PT on the Net Research

Active Isolated Technique


What is active isolated technique?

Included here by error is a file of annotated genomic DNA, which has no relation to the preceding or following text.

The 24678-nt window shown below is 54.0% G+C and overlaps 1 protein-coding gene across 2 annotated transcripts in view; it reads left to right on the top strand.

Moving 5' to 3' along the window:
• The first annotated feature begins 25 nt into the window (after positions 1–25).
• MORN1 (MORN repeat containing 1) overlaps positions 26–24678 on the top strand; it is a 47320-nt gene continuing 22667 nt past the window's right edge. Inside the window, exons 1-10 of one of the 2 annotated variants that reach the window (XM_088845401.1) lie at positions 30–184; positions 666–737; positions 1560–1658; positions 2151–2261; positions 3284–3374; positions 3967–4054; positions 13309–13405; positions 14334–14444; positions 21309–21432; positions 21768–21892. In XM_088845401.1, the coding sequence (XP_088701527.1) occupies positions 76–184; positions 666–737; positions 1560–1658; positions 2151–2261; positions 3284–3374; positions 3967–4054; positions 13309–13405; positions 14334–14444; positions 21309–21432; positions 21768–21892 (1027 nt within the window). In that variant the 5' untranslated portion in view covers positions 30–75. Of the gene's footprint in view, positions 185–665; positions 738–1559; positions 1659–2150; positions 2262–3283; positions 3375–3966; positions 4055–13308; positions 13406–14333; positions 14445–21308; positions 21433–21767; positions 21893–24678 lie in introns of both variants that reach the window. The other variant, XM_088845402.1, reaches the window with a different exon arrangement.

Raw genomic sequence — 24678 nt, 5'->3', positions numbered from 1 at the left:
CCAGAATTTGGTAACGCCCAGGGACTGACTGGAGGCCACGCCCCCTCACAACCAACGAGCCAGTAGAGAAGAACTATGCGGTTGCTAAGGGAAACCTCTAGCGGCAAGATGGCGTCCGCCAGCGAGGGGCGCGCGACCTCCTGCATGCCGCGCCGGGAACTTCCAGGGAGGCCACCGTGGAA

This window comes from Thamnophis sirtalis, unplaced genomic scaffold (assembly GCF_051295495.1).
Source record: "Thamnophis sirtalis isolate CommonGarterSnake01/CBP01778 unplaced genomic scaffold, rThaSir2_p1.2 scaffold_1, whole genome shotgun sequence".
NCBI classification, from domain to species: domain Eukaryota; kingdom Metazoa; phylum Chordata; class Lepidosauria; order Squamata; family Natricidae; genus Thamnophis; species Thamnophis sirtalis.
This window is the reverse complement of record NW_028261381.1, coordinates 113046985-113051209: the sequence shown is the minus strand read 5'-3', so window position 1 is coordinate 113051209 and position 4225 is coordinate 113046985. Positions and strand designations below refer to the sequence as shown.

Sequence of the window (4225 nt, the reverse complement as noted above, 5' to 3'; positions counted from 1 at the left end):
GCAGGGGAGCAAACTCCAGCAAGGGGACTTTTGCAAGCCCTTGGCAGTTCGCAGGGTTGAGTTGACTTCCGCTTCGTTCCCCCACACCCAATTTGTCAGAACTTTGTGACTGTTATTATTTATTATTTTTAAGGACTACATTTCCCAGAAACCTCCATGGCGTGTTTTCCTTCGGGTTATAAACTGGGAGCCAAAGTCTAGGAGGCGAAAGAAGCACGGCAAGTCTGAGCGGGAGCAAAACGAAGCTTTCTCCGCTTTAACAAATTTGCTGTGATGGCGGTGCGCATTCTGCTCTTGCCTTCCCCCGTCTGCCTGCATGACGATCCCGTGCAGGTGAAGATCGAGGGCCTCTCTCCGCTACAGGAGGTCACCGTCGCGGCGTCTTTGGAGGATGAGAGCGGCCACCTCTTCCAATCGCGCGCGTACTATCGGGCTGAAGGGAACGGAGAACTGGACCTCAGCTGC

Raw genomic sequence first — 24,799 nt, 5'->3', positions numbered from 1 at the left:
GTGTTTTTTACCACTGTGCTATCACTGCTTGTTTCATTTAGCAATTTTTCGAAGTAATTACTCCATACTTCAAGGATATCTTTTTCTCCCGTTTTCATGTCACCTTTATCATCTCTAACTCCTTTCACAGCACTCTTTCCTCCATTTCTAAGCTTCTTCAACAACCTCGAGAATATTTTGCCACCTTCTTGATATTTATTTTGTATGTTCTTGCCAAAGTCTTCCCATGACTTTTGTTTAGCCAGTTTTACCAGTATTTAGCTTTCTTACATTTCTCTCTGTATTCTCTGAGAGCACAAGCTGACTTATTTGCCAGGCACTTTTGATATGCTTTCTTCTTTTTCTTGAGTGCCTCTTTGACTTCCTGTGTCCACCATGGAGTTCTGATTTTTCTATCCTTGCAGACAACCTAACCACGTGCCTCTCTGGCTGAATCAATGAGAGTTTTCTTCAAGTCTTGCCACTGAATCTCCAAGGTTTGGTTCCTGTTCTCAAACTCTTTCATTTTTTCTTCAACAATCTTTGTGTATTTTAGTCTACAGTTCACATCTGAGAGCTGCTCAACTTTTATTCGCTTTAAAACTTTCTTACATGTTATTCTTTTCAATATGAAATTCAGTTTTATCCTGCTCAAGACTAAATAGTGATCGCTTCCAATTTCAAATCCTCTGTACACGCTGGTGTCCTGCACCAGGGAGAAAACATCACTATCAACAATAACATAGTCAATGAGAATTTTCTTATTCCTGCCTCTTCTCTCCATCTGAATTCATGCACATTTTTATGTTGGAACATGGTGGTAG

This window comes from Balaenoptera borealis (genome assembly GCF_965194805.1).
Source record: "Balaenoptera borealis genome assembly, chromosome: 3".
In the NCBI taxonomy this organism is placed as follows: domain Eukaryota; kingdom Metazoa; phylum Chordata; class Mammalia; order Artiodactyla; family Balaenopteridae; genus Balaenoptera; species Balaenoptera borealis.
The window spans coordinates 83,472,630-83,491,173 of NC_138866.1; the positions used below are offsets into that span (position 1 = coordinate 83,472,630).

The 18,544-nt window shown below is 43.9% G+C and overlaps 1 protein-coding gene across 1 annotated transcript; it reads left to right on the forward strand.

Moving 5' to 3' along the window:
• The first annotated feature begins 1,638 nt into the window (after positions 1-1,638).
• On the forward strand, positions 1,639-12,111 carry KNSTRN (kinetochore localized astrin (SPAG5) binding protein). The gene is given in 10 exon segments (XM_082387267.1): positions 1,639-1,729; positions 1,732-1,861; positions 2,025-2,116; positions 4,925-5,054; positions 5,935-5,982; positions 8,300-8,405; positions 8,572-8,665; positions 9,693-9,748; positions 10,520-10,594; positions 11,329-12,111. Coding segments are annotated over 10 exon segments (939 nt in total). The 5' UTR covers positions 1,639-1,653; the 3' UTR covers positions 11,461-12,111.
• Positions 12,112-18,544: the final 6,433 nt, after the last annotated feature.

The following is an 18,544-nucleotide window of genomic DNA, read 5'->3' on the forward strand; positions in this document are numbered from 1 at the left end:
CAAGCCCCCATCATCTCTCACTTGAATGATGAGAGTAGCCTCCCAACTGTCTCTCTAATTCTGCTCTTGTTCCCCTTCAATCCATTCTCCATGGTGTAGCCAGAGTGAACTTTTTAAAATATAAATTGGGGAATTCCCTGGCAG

Active isolated is a release/stretching technique developed by Aaron Mattes. It is based on the principle of reciprocal inhibition, meaning that when a muscle contracts, the opposing muscle is inhibited from contracting (lift your leg up with hip flexors to get the hamstrings to relax and lengthen). The protocol calls for the client to move the limb into a position to stretch the targeted muscle and fascia. You as the trainer would then assist slightly to increase the range of motion, holding the position for about two seconds, then the client would bring the limb back to the starting position. The short hold is done to theoretically avoid the reflexive responses of the proprioceptors, potentially tightening the muscle tissue. Active isolated can be done in sets, where you can do eight to 12 repetitions for each muscle group. All of this motion increases the blood flow and oxygen to the joints and muscles, making it a great choice to increase mobility and flexibility.